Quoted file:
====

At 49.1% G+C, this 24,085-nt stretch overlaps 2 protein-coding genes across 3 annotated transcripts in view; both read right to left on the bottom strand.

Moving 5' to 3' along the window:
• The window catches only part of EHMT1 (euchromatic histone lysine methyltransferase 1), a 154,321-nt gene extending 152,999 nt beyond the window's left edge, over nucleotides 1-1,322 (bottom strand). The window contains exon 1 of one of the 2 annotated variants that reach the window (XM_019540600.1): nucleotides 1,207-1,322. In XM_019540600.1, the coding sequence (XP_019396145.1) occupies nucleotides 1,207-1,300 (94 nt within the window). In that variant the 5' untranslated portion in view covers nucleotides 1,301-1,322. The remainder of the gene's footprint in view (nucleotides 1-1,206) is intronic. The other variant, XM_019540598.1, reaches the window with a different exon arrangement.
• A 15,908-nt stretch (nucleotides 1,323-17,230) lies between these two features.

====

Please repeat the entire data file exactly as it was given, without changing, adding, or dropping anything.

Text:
At 49.1% G+C, this 24,085-nt stretch overlaps 2 protein-coding genes across 3 annotated transcripts in view; both read right to left on the bottom strand.

Moving 5' to 3' along the window:
• The window catches only part of EHMT1 (euchromatic histone lysine methyltransferase 1), a 154,321-nt gene extending 152,999 nt beyond the window's left edge, over nucleotides 1-1,322 (bottom strand). The window contains exon 1 of one of the 2 annotated variants that reach the window (XM_019540600.1): nucleotides 1,207-1,322. In XM_019540600.1, the coding sequence (XP_019396145.1) occupies nucleotides 1,207-1,300 (94 nt within the window). In that variant the 5' untranslated portion in view covers nucleotides 1,301-1,322. The remainder of the gene's footprint in view (nucleotides 1-1,206) is intronic. The other variant, XM_019540598.1, reaches the window with a different exon arrangement.
• A 15,908-nt stretch (nucleotides 1,323-17,230) lies between these two features.